Welch insisted last week that he doesn't remember the incident or Nelson's specific comments, though he did say the professor was always critical.
"He showed no mercy," Welch said. "He was extremely good at cutting folks down to a size that was smaller than they thought they deserved."
Daughter Stewart provides some insight. "What my father has most railed against is anyone who has even the slightest sense of entitlement," she said of Nelson, who often talks about growing up poor.
Nelson saw that attitude in Dean, who grew up on New York City's Park Avenue.
"His born-again liberalism has caught a lot of us by surprise — it's a case of 'Howard, we hardly knew ye,'" Nelson told the Associated Press in 2003. "He's really a classic Rockefeller Republican: a fiscal conservative and social liberal."
His disapproval of Welch, a lawyer from Springfield, Mass., is more complicated. Nelson viewed Welch and his late wife, Joan Smith, as a couple in search of power — his in politics and hers at UVM, where she was dean of the College of Arts and Science and Nelson's boss.
In a 2001 column, the late Seven Days columnist Peter Freyne wrote, "Nelson told Seven Days that Smith and her husband, former gubernatorial candidate Peter Welch, 'wanted to be the Democratic Snellings, with Peter holding the governor's office and Joan holding high office at the university' — a reference to the late Governor Richard Snelling and wife Barbara Snelling, who served as a UVM vice president for many years."
Nelson does not let go of such opinions easily, nor does he like being on the receiving end of the kind of criticism he so readily doles out to others.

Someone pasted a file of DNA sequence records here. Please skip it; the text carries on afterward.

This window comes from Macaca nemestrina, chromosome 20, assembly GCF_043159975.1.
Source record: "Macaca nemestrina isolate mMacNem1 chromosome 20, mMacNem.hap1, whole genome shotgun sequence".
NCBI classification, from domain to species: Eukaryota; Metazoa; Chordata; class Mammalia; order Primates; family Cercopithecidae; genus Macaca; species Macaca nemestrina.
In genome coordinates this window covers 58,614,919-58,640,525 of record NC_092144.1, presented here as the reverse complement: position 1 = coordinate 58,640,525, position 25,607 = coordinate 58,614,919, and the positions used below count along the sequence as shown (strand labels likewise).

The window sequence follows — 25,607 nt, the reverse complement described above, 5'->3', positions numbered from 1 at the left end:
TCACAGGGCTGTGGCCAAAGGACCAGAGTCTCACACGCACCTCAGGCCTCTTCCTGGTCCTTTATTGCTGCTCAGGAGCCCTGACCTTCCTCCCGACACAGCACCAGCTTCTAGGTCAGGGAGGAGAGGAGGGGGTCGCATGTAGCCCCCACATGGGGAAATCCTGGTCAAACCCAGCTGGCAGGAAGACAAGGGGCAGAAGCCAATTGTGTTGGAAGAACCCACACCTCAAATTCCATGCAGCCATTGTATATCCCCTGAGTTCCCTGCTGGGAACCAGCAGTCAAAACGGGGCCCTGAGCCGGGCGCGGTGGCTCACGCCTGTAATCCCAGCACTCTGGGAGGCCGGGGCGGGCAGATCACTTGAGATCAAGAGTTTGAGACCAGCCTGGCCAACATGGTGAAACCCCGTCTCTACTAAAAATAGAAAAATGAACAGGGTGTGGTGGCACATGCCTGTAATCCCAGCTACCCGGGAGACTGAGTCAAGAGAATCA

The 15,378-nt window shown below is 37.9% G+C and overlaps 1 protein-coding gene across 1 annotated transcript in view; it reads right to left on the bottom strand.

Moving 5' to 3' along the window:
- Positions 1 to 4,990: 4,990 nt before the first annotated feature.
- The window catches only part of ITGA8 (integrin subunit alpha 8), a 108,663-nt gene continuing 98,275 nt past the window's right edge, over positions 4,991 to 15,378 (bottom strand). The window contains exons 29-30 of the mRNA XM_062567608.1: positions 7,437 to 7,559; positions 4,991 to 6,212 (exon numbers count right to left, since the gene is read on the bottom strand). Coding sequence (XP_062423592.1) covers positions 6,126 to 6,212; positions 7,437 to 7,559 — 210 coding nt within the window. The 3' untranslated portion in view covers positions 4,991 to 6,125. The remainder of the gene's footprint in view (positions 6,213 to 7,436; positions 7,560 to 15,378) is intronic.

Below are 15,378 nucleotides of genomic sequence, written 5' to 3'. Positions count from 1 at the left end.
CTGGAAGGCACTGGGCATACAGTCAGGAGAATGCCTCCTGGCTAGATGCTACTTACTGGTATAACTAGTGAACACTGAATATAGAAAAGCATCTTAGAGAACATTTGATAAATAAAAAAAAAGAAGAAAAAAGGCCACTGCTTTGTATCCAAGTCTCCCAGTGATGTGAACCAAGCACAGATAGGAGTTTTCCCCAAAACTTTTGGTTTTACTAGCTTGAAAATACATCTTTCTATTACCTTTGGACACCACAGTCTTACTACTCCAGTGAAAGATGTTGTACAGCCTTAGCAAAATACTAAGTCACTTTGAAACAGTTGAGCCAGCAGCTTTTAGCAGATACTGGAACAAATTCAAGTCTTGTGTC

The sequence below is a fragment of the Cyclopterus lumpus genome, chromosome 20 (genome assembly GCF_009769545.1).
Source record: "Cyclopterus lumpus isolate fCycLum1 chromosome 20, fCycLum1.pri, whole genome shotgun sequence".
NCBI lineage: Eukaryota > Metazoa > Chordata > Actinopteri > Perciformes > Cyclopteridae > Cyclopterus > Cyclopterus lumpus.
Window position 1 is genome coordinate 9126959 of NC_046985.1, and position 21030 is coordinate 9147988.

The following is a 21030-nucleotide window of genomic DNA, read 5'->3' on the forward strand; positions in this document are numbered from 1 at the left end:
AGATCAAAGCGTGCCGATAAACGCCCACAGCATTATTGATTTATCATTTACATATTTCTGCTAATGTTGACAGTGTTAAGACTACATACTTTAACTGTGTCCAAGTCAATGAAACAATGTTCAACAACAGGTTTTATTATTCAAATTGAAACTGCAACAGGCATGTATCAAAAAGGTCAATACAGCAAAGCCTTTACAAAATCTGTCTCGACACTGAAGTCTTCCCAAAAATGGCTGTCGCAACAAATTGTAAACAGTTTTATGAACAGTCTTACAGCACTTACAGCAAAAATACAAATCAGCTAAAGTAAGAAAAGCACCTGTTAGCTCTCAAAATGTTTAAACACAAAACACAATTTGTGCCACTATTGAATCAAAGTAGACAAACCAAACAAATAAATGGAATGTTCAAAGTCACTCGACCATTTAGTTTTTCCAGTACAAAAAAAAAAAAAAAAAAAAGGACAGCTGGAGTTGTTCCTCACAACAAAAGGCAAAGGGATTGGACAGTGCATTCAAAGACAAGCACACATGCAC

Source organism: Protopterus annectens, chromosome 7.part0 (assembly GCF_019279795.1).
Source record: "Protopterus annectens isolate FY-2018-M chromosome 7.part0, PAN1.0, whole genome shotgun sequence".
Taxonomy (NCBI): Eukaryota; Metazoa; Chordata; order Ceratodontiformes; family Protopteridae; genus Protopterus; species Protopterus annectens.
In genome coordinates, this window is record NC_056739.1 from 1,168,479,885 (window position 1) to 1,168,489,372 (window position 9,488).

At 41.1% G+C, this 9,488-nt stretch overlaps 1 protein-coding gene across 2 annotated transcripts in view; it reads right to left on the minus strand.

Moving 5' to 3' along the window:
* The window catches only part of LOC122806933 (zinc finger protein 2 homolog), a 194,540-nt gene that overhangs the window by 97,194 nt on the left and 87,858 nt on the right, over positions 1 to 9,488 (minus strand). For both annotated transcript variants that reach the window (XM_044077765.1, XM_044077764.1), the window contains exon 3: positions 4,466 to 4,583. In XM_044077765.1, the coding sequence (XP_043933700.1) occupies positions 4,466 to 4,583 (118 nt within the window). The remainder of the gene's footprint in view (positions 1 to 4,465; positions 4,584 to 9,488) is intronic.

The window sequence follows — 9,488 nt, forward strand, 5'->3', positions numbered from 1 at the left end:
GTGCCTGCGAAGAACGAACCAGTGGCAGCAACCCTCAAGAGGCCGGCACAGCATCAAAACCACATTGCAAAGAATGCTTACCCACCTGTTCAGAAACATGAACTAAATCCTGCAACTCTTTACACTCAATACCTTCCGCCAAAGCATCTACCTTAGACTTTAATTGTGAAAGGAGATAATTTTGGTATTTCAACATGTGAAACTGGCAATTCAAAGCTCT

Nelson recalled comments Freyne made about him during Dean's 2004 presidential campaign. "Peter bashed me in four separate columns," Nelson said, alleging that Freyne was courting Dean's campaign in hopes of landing a job.
In one of those columns, Freyne said, "Garrison despises Howard Dean, always has and always will. We suggest it's all about ego — Nelson's, not Dean's."
Asked why this still roiled him 13 years after Dean's campaign ended and eight years after Freyne's death, Nelson said, "I'm Irish, for Chrissakes; I don't forget anything. Irish Alzheimer's — you never forget a grudge."
Nelson doesn't get as much ink in the newspapers as he once did — which is his choice, he said, because answering questions from reporters takes away from his research time. He didn't have a lot to say about former governor Peter Shumlin and has been just as quiet on Gov. Phil Scott and President Donald Trump. But he makes no apologies for comments made over the years about politicians, students or his bosses.
"When you're an outspoken person, you're going to piss people off. I've pissed people off," Nelson said. "But I'm still here — 50 years."